If you were to take a ride a few exits up Rt 93 and make a turn here and there you may find yourself on Woodland Road in Medford crossing into Stoneham. If you do then look to your right and you will see New England Memorial Hospital. When you get about half-way past the hospital pull your car over to the right, turn on your hazard lights, get out, go to your trunk, pull out your 5 iron and 2 golf balls. (one extra in case you need a Mulligan – you should be using a 7 iron but I’ve handicapped your distance and nobody uses a 6 iron).
Now, with club and balls in hand – no tee – walk halfway across Woodland Road to the grassy median strip, (about 15 feet from your car) and drop a ball. Take a few practice swings then let one go in the direction of the land you would drive by had you not stopped. You may want to put a slight fade on it. Your target will be about 150 yards away. If you go to the end of the Hospital property then you may consider using your putter. But a putter on asphalt is low percentage shot. Play within your game Arnold.
Ok. Now that you have done that go get you ball. Hey, these things aren’t cheap. Go get the ball. As you are walking to it take note of the pond across the street. Notice the Frederick Olmstead landscaping and walking paths surrounding it. (the link is to the text of a speech Olmstead gave to water engineers explaining his design for the Spot Pond Reservation.) Also notice Woodland Road itself. Part of the Metropolitan Parkway system. What did you think of the quaint traffic circle you drove pass?
Have you found your ball yet? I’ll wait.
Good. Now look up. The small wooded acreage you are standing in is the first piece of land owned in trust for the sole purpose of preservation and accessibility to urban dwellers.
According to Conservancy: The Land Trust Movement in America by Richard Brewer
The idea for the Trustee was broached by famed landscaper Charles Eliot in a letter to Garden and Forest in February, 1890. An association was needed, he suggested, to choose and acquire reservations- that is, land reserved from development. “Within ten miles of the State House there still remain several bits of scenery which possesses uncommon beauty and more than usual refreshing power. Moreover, each of these scenes is, in its way, characteristic of the primitive wilderness of New England, of which, indeed, they are surviving fragments.”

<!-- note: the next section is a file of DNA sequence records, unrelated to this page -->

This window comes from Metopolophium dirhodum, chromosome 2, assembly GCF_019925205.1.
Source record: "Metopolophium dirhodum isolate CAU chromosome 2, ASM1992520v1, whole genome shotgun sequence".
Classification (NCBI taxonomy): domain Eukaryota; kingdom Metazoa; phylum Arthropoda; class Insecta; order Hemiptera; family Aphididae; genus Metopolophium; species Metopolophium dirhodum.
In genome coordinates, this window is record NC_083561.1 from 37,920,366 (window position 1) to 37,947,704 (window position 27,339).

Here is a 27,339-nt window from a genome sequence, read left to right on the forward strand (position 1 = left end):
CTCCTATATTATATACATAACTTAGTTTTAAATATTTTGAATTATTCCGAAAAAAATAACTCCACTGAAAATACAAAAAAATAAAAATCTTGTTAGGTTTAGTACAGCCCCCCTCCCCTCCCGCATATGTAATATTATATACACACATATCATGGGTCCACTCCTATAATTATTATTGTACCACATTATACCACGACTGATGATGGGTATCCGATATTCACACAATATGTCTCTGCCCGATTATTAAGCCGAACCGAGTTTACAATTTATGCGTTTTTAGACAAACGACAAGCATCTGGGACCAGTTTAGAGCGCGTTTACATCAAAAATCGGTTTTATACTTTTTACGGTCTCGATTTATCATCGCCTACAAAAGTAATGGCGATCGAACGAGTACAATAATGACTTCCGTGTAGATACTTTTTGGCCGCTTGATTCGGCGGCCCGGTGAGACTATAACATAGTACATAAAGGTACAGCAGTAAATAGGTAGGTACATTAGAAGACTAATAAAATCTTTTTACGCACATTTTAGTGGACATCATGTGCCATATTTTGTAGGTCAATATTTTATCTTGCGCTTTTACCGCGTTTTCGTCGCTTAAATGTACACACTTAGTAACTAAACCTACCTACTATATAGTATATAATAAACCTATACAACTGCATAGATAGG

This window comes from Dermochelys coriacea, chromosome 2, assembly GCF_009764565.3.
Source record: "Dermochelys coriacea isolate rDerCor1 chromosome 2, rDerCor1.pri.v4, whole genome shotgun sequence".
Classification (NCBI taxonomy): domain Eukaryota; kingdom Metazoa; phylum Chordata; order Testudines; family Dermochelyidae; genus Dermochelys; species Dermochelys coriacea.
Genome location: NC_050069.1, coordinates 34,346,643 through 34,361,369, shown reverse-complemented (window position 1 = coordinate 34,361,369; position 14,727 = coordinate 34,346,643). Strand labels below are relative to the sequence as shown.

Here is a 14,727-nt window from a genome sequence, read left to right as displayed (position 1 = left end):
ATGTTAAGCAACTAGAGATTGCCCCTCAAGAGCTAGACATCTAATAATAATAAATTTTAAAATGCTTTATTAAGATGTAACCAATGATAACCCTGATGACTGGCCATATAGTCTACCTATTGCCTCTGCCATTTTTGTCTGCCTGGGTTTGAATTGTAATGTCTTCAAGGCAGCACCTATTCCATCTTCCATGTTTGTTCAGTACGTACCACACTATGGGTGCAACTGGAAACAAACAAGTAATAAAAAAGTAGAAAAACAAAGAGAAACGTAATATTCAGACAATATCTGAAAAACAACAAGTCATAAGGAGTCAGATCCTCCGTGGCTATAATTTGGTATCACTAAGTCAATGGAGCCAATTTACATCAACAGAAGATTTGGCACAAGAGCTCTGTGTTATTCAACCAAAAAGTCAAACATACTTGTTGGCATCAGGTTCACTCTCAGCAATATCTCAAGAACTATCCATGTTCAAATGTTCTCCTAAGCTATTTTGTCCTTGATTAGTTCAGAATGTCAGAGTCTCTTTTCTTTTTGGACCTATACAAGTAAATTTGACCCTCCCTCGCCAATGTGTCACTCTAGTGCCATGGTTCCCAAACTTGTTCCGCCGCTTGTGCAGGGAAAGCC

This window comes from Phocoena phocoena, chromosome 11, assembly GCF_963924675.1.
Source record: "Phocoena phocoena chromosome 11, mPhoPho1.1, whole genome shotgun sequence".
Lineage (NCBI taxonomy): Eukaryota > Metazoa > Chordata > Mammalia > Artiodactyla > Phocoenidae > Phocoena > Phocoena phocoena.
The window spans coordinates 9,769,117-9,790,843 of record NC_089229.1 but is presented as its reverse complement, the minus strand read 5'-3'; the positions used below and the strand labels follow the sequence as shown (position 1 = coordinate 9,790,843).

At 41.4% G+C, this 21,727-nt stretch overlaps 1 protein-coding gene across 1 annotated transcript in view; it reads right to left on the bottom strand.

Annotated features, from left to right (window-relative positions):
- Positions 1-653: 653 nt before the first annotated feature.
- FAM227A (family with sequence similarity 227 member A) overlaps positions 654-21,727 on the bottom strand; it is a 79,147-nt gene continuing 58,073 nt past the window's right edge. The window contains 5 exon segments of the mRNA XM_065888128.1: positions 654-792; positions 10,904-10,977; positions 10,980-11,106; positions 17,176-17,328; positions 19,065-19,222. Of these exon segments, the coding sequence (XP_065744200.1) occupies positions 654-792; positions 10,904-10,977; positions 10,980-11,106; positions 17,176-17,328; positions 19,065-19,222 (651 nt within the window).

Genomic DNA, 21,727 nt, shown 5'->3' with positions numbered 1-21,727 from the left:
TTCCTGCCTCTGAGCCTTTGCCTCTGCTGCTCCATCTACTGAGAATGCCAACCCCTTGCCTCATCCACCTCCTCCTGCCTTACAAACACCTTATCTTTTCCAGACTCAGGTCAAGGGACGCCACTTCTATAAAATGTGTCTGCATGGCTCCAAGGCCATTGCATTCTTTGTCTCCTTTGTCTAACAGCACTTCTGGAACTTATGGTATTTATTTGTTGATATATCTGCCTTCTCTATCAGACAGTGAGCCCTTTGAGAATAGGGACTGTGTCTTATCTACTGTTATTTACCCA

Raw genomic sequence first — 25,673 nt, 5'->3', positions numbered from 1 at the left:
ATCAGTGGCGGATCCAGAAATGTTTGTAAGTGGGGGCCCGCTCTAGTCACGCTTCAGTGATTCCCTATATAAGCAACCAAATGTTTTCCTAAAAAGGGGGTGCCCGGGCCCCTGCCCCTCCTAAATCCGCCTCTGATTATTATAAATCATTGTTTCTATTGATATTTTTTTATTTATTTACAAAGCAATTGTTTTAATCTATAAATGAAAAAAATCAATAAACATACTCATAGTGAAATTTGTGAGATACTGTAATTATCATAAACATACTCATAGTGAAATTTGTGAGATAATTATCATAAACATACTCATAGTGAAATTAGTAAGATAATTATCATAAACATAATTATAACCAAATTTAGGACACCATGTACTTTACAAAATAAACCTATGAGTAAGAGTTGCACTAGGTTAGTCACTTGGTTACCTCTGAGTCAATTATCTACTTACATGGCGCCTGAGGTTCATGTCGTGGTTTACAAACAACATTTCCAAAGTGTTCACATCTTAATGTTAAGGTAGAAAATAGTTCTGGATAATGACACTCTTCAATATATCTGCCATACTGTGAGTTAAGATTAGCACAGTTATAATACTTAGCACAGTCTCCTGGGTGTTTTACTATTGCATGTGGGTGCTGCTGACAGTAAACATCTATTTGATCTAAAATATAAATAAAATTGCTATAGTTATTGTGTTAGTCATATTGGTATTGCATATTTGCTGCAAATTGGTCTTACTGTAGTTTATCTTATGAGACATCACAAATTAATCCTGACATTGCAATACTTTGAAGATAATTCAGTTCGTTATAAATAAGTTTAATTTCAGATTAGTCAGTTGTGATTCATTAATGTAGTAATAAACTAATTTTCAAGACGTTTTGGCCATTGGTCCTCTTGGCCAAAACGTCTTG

Elliot then made his proposal.
“As Boston’s lover of art united to form the Art Museum, so her lovers of Nature should now rally to preserve for themselves and all the people as many as possible of these scenes of natural beauty which, by great fortune, still exists near their doors.”
Walk a little further into these woods and you may come across a bronze plaque embedded into a granite outcropping memorializing that day in 1891 when Mrs. Frances Foster , the widow of the one time world famous “Ice King”, conveyed this land to the Trust for $1.00 and in the memory of her late daughter, killed twenty years earlier in a horse riding accident. You are in Virginia Woods, a parcel within the Middlesex Fells Reservation.
Under Elliot’s direction the trustees set out doing two things.
First, acquire land. The first acquisition was Virginia Woods, a gift that primed the engine to raise the money to purchase surrounding land.
Second, form a commission so land near Boston could be bought and protected for the masses without interference from local ordinances and politics. In 1892 the state legislature, after creating the first private land trust a year earlier, again at Elliot’s urging created the Metropolitan District Commission. That’s right girls and boys, the ole M.D.C.
Using privately raised money the new MDC began acquiring land around Virginia Woods for the trust. Virginia Woods was actually an old village, Haywardville, abandoned and destroyed more then 20 years prior. It was made up of various mills built along a gorge running down from the elevated Spot Pond. Electricity did Haywardville in. Did you notice the remnants of the damns and mills? (This piece of land has an interesting past but I’ll save that for another time.)
After Haywardville was deserted Spot Pond was taken by the state to provide much needed water to the growing population. Spot Pond becoming a reservoir resulted in the many summer cottages surrounding the pond and owned by wealthy Bostonians to fall vacant and in disrepair. The same was true for the hotel that stood where the hospital now stands; on the hill overlooking the pond. Olmstead design of Spot Pond area is still as we know it today.
Now start walking south. You should come to a narrow two line lightly traveled picturesque road meandering through the woods under the towering trees. This is called Ravine Road. Do you see why? Exactly. It looks like it’s build over a ravine.
Across the street you’ll see what appear to be more woods. Take a walk through there and you will find acre upon acre of maintained conservation land with hiking, walking,, and mountain biking terrain. You will find a picturesque body of water surrounded by forest. and some of the many species of birds, animals, water life, flora and fauna not easily found so close to Boston.
This was land bought up by the MDC in the late 1890s.
Now that you have done this I want you to do one very important thing. Stop. Stay still. And listen. What do hear? What’s that? I can’t hear you with all this quiet going on. This unique urban quiet is making it difficult for me to hear all this nature?
Make sure you check out the views of Boston, The Blue Hills, Revere, Nahant, Boston Harbor, and the Atlantic Ocean. Did you see the waterfall? Did you hear it? There’s one in there. Well, you can’t see it all in one day. Next time you will see the waterfall.
Now, after you’ve just blown your mind and thought, “Geez, I never knew this was here’ start walking west. As you walk west what change in the landscape do you come across Galileo? That’s right, the rear of the New England Memorial Hospital. This was the where the dilapidated hotel was, remember. Unfortunately the land trust could not afford the asking price for this was a primo site at the center of this remarkable piece landscape and beauty less than ten miles from the State House.